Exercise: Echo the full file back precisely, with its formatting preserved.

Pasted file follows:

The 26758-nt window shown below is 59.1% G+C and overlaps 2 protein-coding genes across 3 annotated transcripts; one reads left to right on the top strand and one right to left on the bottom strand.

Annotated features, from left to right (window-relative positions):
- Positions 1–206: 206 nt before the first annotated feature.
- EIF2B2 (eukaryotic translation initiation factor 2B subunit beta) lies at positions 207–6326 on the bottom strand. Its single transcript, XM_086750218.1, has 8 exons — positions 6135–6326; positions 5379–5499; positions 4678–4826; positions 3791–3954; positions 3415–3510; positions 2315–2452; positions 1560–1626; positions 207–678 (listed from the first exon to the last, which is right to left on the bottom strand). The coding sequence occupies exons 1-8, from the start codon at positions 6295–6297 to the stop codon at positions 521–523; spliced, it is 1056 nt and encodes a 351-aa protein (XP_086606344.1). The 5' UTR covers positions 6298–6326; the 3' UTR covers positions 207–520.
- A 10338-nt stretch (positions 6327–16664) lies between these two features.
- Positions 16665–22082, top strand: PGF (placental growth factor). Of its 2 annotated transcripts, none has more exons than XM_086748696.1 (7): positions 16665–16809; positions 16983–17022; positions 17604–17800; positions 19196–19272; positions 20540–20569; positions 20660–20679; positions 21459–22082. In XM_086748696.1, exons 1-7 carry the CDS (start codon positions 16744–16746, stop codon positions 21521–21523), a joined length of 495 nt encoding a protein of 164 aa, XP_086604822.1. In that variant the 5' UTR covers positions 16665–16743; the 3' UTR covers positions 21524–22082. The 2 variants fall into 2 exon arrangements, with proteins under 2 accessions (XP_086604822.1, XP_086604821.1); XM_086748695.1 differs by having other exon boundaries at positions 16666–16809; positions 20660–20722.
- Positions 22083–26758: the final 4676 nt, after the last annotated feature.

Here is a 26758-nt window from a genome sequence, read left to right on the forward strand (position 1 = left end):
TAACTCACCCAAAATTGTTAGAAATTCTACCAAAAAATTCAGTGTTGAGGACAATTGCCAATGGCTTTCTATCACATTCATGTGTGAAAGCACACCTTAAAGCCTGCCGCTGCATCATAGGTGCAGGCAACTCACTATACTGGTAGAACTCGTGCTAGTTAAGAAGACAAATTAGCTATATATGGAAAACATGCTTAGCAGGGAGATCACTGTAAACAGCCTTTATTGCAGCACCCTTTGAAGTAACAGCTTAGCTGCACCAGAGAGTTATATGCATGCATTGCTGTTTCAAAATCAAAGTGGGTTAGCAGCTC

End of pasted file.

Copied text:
The 26758-nt window shown below is 59.1% G+C and overlaps 2 protein-coding genes across 3 annotated transcripts; one reads left to right on the top strand and one right to left on the bottom strand.

Annotated features, from left to right (window-relative positions):
- Positions 1–206: 206 nt before the first annotated feature.
- EIF2B2 (eukaryotic translation initiation factor 2B subunit beta) lies at positions 207–6326 on the bottom strand. Its single transcript, XM_086750218.1, has 8 exons — positions 6135–6326; positions 5379–5499; positions 4678–4826; positions 3791–3954; positions 3415–3510; positions 2315–2452; positions 1560–1626; positions 207–678 (listed from the first exon to the last, which is right to left on the bottom strand). The coding sequence occupies exons 1-8, from the start codon at positions 6295–6297 to the stop codon at positions 521–523; spliced, it is 1056 nt and encodes a 351-aa protein (XP_086606344.1). The 5' UTR covers positions 6298–6326; the 3' UTR covers positions 207–520.
- A 10338-nt stretch (positions 6327–16664) lies between these two features.
- Positions 16665–22082, top strand: PGF (placental growth factor). Of its 2 annotated transcripts, none has more exons than XM_086748696.1 (7): positions 16665–16809; positions 16983–17022; positions 17604–17800; positions 19196–19272; positions 20540–20569; positions 20660–20679; positions 21459–22082. In XM_086748696.1, exons 1-7 carry the CDS (start codon positions 16744–16746, stop codon positions 21521–21523), a joined length of 495 nt encoding a protein of 164 aa, XP_086604822.1. In that variant the 5' UTR covers positions 16665–16743; the 3' UTR covers positions 21524–22082. The 2 variants fall into 2 exon arrangements, with proteins under 2 accessions (XP_086604822.1, XP_086604821.1); XM_086748695.1 differs by having other exon boundaries at positions 16666–16809; positions 20660–20722.
- Positions 22083–26758: the final 4676 nt, after the last annotated feature.

Here is a 26758-nt window from a genome sequence, read left to right on the forward strand (position 1 = left end):
TAACTCACCCAAAATTGTTAGAAATTCTACCAAAAAATTCAGTGTTGAGGACAATTGCCAATGGCTTTCTATCACATTCATGTGTGAAAGCACACCTTAAAGCCTGCCGCTGCATCATAGGTGCAGGCAACTCACTATACTGGTAGAACTCGTGCTAGTTAAGAAGACAAATTAGCTATATATGGAAAACATGCTTAGCAGGGAGATCACTGTAAACAGCCTTTATTGCAGCACCCTTTGAAGTAACAGCTTAGCTGCACCAGAGAGTTATATGCATGCATTGCTGTTTCAAAATCAAAGTGGGTTAGCAGCTC